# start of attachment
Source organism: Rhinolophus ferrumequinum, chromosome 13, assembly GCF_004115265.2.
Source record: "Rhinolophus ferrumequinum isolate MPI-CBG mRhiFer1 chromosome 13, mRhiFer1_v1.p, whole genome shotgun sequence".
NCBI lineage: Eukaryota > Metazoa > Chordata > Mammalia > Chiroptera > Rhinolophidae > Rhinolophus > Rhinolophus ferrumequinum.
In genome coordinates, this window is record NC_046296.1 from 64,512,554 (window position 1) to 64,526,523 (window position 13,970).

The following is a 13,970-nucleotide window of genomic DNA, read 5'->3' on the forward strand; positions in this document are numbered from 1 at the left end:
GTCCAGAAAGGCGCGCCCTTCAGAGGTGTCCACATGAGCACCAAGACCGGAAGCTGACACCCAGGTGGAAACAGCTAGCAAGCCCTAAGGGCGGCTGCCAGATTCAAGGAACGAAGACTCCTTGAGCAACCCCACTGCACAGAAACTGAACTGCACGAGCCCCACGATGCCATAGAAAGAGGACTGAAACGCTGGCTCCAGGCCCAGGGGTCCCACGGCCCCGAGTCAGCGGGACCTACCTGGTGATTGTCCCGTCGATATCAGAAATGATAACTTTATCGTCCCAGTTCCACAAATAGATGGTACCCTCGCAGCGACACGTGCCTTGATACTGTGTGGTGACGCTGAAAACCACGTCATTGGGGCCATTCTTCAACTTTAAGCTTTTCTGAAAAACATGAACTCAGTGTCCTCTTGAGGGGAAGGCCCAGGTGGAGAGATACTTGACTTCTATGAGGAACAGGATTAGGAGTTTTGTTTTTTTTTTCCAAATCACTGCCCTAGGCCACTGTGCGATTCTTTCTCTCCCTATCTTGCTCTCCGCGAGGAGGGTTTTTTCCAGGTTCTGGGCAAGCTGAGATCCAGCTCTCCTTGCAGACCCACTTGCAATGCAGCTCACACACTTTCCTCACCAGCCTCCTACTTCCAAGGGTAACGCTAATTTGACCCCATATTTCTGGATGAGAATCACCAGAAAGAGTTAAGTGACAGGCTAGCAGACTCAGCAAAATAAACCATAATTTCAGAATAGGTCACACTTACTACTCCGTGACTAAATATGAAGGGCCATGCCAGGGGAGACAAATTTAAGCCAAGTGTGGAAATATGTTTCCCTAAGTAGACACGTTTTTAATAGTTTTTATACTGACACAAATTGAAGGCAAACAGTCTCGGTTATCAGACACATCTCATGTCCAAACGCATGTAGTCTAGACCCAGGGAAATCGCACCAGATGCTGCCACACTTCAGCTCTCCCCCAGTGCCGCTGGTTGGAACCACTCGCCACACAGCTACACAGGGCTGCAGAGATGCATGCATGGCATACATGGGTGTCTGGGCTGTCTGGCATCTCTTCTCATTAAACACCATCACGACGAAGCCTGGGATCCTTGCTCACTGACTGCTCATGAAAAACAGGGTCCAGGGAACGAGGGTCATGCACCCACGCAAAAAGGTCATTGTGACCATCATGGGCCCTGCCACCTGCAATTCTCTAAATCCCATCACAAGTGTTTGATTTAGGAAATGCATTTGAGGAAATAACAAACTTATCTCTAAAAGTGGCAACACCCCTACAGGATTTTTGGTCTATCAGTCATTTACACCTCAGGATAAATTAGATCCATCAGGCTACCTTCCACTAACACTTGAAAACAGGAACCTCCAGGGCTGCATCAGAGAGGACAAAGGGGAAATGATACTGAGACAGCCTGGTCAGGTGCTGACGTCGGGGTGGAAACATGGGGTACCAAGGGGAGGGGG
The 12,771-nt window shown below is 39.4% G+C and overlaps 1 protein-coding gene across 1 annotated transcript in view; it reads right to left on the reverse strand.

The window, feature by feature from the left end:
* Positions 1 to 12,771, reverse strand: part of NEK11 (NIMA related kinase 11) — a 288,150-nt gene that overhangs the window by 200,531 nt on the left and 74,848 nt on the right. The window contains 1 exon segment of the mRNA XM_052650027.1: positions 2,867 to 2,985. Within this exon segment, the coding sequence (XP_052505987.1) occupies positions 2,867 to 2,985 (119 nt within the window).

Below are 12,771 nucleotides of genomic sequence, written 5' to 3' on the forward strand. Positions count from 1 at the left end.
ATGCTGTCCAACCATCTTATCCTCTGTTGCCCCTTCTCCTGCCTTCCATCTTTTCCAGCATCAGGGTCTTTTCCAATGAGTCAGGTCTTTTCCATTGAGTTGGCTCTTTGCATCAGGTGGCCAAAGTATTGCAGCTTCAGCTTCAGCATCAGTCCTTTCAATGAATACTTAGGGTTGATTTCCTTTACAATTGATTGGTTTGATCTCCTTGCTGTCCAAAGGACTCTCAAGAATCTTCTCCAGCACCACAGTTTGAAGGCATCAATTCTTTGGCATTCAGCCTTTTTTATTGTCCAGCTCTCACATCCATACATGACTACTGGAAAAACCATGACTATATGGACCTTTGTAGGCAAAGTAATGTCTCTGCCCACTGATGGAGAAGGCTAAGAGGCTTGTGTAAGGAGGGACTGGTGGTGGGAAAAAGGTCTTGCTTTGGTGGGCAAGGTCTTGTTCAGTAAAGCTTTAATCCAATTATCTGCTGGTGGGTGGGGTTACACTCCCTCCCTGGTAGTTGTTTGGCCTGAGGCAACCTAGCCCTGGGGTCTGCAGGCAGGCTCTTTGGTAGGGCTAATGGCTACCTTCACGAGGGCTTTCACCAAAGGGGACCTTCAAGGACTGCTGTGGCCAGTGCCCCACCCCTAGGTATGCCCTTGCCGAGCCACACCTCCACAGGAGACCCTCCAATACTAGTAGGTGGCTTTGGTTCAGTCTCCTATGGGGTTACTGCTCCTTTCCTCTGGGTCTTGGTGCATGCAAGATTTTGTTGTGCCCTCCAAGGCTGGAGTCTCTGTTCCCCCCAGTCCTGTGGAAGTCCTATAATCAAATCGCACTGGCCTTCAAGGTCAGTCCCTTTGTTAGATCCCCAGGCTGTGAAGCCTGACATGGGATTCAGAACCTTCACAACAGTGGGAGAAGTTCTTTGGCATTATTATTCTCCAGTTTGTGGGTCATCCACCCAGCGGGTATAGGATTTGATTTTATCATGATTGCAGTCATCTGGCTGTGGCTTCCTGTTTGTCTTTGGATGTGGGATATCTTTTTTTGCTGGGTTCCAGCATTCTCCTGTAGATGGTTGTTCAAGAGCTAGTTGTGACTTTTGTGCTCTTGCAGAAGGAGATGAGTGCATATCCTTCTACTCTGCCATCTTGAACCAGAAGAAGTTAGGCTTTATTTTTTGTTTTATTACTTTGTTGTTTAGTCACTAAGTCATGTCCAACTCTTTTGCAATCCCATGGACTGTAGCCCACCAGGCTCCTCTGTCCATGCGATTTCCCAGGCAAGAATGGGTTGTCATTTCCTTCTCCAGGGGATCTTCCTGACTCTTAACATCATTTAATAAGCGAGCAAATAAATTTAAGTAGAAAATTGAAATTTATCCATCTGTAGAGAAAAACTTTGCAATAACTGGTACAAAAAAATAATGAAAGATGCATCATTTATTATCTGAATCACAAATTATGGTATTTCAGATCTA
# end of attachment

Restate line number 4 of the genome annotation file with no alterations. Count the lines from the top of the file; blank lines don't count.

In genome coordinates, this window is record NC_046296.1 from 64,512,554 (window position 1) to 64,526,523 (window position 13,970).